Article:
The extract has a more intense flavor but you’ll get the sweetness without any calories or blood sugar impact whatsoever. To me, that’s a winner if you want a natural sweetener to sweeten up your morning coffee or oatmeal. I use the NOW brand Stevia Extract.
Flavored Stevia drops: If you have a hard time drinking enough water (or just think plain water is boring), you have to try Sweet Leaf’s Liquid Stevia Drops. You simply squirt a few drops into your water and it tastes like lemonade, but without the blood sugar impact.
Monk fruit is another good choice for people with diabetes since it’s a natural sweetener that won’t affect your blood sugar.
I’ve tried it, but it’s not a product I really use simply because I prefer the taste of Stevia (monk fruit has a slightly fruity aftertaste). But that’s a personal preference, many people really like monk fruit.
It’s a good alternative if you are looking for a natural sweetener but don’t like the taste of Stevia.
Always carefully read the nutrition label when buying monk fruit extract as some brands combine the monk fruit with sweeteners like Erythritol or even sugar and molasses. I recommend the brand Monk Fruit in the Raw.
Allulose is a simple sugar (monosaccharide) and should not affect blood sugars as it’s not metabolized by the body.
It’s a naturally occurring sweetener and can be found in small quantities in different foods such as maple syrup, brown sugar, wheat, and fruits (e.g., raisins, dried figs). However, whereas those foods will impact blood sugars and add calories to what you eat or drink, allulose won’t and is nearly calorie-free.
Allulose is 70% as sweet as regular sugar so you need to use slightly more if you are replacing regular sugar in a recipe or if you’re just sweetening your tea or coffee.
The FDA has reviewed allulose and determined that it’s a very low-calorie sweetener (i.e., no more than 0.4 kcal/g). The carbs in allulose are included on the nutrition label of foods that contain allulose (in contrast to many other low-carb sweeteners where the carbs aren’t included) but that is only because the FDA determines carb counts based on chemical markup rather than blood sugar impact.
What’s exciting about allulose, and what sets it apart from other natural sweeteners, is that clinical studies have shown that it can potentially help with blood sugar management. The studies were very small, but they showed that when people not living with diabetes as well as people living with pre-diabetes ate allulose together with carbohydrates, the blood sugar impact wasn’t as big as when allulose wasn’t included.
Artificial Sweeteners (FDA approved only)
The list below covers the FDA-approved artificial sweeteners and their brand names.
None of them should affect your blood sugar but there is a lot of controversy about whether or not they have long-term health implications. I won’t go into that in this post, but my personal preference is to stick to the natural stuff. I mean, if it pretty much tastes the same, why take the chance?
- Acesulfame potassium (also called acesulfame K) – Sunett & Sweet One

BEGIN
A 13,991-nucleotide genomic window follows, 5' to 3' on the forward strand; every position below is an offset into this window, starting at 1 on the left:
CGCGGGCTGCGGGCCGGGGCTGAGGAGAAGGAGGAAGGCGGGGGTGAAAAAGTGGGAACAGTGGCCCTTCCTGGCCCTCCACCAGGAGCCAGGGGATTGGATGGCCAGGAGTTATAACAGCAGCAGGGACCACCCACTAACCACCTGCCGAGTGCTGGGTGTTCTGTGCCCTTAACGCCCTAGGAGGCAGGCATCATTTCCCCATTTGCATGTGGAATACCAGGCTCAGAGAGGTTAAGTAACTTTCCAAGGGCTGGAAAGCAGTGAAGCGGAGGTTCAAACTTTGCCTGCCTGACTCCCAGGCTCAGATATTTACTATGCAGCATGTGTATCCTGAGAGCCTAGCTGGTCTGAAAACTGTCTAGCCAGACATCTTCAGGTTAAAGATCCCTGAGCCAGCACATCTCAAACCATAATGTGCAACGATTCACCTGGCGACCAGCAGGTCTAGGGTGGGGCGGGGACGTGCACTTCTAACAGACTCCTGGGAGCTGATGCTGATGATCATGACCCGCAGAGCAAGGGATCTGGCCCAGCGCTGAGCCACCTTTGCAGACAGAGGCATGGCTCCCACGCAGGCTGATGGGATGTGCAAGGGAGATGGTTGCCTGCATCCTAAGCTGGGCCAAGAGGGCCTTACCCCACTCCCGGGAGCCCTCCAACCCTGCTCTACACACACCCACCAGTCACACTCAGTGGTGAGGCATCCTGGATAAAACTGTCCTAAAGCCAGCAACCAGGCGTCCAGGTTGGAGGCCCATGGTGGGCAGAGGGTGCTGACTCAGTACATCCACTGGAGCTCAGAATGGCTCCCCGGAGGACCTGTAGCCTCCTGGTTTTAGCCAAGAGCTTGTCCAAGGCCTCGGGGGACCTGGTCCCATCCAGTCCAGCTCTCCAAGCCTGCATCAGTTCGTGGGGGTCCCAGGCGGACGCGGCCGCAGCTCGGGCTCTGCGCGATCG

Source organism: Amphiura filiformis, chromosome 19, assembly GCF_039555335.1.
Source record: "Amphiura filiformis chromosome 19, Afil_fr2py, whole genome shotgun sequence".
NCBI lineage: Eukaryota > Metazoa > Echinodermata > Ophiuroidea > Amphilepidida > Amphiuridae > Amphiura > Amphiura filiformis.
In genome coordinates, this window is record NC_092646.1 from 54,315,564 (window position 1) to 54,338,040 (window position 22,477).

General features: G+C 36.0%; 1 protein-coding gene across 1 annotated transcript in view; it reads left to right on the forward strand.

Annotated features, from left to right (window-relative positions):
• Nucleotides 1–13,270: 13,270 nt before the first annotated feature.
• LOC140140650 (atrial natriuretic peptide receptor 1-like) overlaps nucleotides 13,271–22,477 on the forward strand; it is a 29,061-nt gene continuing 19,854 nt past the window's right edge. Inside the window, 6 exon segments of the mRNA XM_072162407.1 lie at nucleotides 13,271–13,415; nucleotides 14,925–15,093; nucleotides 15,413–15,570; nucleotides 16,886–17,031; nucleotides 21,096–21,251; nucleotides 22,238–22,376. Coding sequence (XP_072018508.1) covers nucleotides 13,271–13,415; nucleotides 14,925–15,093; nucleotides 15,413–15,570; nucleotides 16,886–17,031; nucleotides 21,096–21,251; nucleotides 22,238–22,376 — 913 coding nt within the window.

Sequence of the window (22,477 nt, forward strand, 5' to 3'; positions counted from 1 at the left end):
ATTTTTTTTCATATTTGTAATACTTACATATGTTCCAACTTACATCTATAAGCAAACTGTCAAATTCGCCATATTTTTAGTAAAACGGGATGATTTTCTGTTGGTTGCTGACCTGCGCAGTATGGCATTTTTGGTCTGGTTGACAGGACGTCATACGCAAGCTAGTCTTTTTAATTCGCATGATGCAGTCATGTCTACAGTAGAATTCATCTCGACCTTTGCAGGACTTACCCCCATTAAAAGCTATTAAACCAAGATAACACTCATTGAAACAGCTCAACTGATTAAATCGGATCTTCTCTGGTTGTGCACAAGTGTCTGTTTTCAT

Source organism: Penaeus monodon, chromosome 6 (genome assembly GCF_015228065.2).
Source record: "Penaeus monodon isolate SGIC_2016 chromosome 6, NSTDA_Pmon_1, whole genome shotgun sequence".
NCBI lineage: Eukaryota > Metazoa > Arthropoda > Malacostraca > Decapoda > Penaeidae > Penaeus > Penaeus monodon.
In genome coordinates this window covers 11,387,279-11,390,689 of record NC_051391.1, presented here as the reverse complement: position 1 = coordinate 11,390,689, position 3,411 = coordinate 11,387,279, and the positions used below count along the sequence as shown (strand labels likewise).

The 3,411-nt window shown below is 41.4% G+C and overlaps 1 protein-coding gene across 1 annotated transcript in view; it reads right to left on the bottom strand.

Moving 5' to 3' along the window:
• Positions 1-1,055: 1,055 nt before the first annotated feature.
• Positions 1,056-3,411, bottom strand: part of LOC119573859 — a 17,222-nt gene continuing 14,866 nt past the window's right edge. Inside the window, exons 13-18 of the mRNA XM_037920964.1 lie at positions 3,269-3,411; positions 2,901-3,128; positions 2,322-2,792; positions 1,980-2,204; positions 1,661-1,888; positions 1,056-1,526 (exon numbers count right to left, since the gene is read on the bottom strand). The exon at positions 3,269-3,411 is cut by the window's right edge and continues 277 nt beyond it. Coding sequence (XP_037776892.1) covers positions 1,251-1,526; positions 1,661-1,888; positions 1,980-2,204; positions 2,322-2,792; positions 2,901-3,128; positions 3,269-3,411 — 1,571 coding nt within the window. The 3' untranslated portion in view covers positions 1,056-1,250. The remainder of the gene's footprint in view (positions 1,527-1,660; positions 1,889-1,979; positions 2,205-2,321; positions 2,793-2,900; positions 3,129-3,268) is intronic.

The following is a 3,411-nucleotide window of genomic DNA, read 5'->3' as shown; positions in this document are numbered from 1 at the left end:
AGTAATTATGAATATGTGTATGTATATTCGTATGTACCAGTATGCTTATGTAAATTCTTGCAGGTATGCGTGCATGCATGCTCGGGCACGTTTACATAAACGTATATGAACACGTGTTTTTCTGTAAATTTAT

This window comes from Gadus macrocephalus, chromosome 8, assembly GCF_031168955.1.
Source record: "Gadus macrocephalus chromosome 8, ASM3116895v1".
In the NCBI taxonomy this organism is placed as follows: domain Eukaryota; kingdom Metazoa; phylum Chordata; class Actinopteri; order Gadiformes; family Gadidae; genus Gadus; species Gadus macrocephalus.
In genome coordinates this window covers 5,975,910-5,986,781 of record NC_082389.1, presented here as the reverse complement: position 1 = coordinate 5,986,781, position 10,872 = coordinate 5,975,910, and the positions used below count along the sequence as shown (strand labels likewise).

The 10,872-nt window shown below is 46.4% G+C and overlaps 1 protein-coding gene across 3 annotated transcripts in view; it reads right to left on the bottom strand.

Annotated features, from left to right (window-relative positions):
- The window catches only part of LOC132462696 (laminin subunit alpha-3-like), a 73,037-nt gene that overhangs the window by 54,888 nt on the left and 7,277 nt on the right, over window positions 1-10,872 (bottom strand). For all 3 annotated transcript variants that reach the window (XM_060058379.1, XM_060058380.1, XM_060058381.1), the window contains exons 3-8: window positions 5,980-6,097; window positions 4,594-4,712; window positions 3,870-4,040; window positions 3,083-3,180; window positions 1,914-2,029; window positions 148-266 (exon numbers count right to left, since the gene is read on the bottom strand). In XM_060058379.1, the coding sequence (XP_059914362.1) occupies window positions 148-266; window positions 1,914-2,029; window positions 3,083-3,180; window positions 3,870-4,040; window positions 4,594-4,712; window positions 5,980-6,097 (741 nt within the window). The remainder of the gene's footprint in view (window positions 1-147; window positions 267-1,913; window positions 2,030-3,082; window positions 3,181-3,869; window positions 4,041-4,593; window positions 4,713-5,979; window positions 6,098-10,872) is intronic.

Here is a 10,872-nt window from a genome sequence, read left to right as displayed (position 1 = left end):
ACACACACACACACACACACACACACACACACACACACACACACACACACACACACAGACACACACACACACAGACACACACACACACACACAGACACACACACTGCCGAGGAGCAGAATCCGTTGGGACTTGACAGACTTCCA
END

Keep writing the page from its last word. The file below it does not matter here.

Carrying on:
- Aspartame – Equal & Nutrasweet
- Saccharin – Sweet ‘N Low, Sweet Twin & Sugar Twin
- Sucralose – Splenda
- Neotame – NA
- Advantame – A Sweet Leaf, Sun Crystals, Steviva, Truvia & PureVia
Other sweeteners, which are often used in diet foods, food labeled as “sugar-free”, and sugar-free gum, are sugar alcohols.
Per the American Society for Nutrition: “Sugar alcohols are slightly lower in calories than sugar and do not promote tooth decay or cause a sudden increase in blood glucose.”
The most common sugar alcohols are Maltitol, Sorbitol, Xylitol, Erythritol, and Isomalt (that’s a lot of names to remember, so I generally just categorize them as the ‘ols’).
They do indeed affect your blood sugar less than regular sugar, but their main problem is that they also work as laxatives. This means that they most likely will give you gas or cause bloating. I can eat some of them in small amounts but my body reacts badly to Xylitol.
Sugar alcohols give you about 2.5 calories/gram versus 4 calories/gram for regular sugar so if you can stomach them (pun intended), you can reduce the blood sugar impact by 50% by using any of these sweeteners. To me, this is not really worth the potential health issues and side effects.
So what are the best sweeteners for people with diabetes?
In general, there is no reason not to choose one of the natural sweeteners that don’t affect blood sugar – Stevia, monk fruit, or allulose. They are all great for people with diabetes and you can choose whichever one you think tastes the best. For baking, Stevia in the Raw is my preferred sweetener as it retains its taste and acts the most like sugar when heated.
Artificial sweeteners and sugar alcohols are not terrible, but they do potentially have side effects, the most common of which is digestive issues. I, therefore, see no reason to use them when natural and safe alternatives are available.
Sugar substitutes such as honey and agave nectar are essentially identical to normal sugar when it comes to blood sugar impact. I do keep both sugar and honey in the house for the rare occasions where I want to bake something really decadent (like a birthday cake), but I try to use it as little as possible.